Bahamians want to be heard

In a somewhat rare occurrence, back to back town meetings in a single week were held on Grand Bahama to discuss matters pertaining to the government’s response to Hurricane Dorian — the first was held by Eyewitness News and Beyond the Headlines and the second by the Disaster Reconstruction Authority the following evening.

Perspective attended both meetings.

As residents at the first town meeting anxiously approached the microphone, a sincere and well-meaning attendee who listened intently to the cries and concerns of storm victims leaned over to us and asked, “But is everything really all bad? There is some good too, isn’t there?”

Understanding where the attendee’s heart was in asking the question, we turned to him and said, “What you need to appreciate is that for the most part, Bahamians in this room have hurts and frustrations and fears and disappointments that they don’t feel are being acknowledged, respected or treated with the sense of urgency they deserve.”

“Bahamians,” we offered, “just want to be heard, and if they feel they are in a venue where their feelings will be acknowledged and appreciated, they will take the opportunity to speak their mind and heart.”

At the second meeting, the mood was noticeably more tempered, which was not unexpected given the presence of multiple government ministers and officials, as well as a large number of police and defense force officers.

Cultural norms still weigh heavily on the consciousness of many Bahamians that in the presence of authority they must yield, submit and “sit small” or face the consequences.

Nevertheless, what was unmistakable was that emotions in the room ran deep and distrust ran high, though more concealed than at the first meeting.

Having one’s voice truly heard and one’s humanity truly valued is not a unique desire, and in the context of the Bahamian experience is an increasingly thwarted desire if you remove political blinders and indifference long enough to hear the heartbeat of men and women all over this country.

While Hurricane Dorian has knifed an exceptionally deep and perpetually fresh wound into the psyche of Abaconians, Grand Bahamians and their loved ones that storm victims feel is not being given the attention to heal, Bahamians throughout the nation will tell you that what is most soul-crushing about being Bahamian today is that your voice is not heard and your desires for advancement continue to take second place to contrary political interests.

Without question, Bahamians are prideful people, which can often translate into them not speaking up and being honest about the help they need.

So if Bahamians, in this case storm victims, are prepared to bare all on live television and declare how destitute they really are, it should be an indication to us that the suffering is so great that even cultural norms of secrecy and silence are losing their hold.

Are you hearing me?

Young Bahamians who feel devalued and underestimated, want to be heard.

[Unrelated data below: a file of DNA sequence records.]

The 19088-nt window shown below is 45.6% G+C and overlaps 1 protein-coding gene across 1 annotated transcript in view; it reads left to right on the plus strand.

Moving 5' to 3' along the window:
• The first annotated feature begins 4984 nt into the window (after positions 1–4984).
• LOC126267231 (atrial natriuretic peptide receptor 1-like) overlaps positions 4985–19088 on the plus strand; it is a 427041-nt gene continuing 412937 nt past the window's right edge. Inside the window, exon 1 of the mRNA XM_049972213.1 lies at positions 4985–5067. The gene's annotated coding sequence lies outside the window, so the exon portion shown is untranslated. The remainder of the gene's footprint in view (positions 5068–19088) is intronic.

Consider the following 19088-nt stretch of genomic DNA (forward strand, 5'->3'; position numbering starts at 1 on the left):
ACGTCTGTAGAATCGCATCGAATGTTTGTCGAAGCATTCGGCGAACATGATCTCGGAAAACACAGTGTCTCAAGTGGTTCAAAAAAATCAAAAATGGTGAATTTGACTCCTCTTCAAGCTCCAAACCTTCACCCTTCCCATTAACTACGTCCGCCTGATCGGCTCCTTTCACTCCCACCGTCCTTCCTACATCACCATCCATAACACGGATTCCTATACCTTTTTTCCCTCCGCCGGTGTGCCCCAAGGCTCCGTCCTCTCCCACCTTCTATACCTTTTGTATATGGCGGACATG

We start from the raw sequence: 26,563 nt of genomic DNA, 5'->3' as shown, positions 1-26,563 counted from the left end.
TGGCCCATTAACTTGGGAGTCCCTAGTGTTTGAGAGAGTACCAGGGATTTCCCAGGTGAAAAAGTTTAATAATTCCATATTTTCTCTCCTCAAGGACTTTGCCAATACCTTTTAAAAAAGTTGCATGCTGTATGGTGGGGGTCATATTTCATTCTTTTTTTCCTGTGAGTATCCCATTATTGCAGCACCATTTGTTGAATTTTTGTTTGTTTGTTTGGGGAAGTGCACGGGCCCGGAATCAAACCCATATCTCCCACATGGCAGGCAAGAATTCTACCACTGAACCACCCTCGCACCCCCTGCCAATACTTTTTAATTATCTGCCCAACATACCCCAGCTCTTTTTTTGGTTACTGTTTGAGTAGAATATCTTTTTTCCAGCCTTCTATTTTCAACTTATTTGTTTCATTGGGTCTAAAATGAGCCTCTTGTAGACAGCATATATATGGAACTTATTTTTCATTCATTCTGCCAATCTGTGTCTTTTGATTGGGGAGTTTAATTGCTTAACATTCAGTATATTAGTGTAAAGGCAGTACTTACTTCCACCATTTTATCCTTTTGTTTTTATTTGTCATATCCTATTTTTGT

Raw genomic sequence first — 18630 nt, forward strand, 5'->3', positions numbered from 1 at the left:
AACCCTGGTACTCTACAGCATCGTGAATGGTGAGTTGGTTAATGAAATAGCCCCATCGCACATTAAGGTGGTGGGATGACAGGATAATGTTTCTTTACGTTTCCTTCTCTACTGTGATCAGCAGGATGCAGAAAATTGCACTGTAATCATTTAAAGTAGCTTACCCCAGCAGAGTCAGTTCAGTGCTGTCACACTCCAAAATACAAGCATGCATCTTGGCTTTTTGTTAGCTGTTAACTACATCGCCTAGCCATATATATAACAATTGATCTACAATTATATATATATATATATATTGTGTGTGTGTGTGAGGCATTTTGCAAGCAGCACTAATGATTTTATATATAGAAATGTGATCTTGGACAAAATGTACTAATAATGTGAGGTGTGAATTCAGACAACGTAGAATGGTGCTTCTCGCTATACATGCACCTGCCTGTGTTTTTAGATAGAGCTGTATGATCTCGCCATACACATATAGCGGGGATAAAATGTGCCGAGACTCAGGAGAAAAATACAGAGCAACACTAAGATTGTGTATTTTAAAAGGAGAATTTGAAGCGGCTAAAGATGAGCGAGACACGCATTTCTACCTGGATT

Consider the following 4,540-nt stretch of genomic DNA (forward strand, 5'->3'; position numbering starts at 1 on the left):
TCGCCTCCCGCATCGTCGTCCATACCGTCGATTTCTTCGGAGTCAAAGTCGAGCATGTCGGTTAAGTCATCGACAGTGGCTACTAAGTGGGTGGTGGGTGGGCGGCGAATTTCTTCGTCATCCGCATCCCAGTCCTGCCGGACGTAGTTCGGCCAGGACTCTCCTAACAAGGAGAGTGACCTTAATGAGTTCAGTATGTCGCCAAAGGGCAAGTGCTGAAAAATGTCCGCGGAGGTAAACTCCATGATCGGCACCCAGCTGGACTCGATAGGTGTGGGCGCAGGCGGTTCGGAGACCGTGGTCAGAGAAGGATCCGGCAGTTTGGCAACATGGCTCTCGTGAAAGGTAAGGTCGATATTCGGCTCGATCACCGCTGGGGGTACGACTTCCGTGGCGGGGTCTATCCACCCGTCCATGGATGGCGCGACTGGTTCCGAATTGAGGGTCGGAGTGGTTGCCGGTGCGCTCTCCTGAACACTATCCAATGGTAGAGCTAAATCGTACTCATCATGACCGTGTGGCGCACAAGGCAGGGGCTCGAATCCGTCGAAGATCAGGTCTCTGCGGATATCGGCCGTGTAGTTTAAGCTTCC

Bahamians working hard to make ends meet but who are faltering under the weight of a cost of living that is too great to manage, want to be heard.

Bahamians who are investing in their skills and their education only to be held back and passed over by nepotism, political favoritism, cronyism, misogyny and the “black crab” syndrome borne out of subconscious self-hatred, want to be heard.

Mothers who are struggling to raise their children in a society that can be harsh, judgmental, unforgiving and unwilling to lend a hand to help other mothers succeed, want to be heard.

Fathers who are struggling to maintain their dignity in an ever-changing economic climate, and who are pressured to deny their fears and hurts in a society that often downplays the kinds of sacrifices men make and the pains they experience, want to be heard.

Children whose voices, opinions and feelings are most ignored in our society because our culture teaches that children are not supposed to have a point of view outside of what their parents tell them to think and feel, want and need to be heard.

Our elderly and older Bahamians who in many cases are the pillars of wisdom and knowledge in our society, but who are being continuously discounted and tossed on the trash heap of ageism, want to be heard.

Bahamians who are longing for change but do not know how to bring it about, want to be heard.

It is a lesson that all members of Parliament can do well to remember, which is that even if you cannot deliver on all or much of what your constituents want or expect at a given point in time, many just want to know that you are hearing them and respecting what you hear.

And they want you to respect them enough to understand that many of them can properly discern whether you truly have a heart for the people, or whether you are simply viewing the people as a means to an end.

As we told last week’s town meeting attendee, the truth is not good or bad, it just is what it is.

It is lies and deception that we should always call to the carpet.

What is true is Bahamians want to be heard, and what is equally true is that more of us need to be willing to speak so as to be heard, recognizing that it is our power and authority our elected officials are supposed to submit to and not the other way around.

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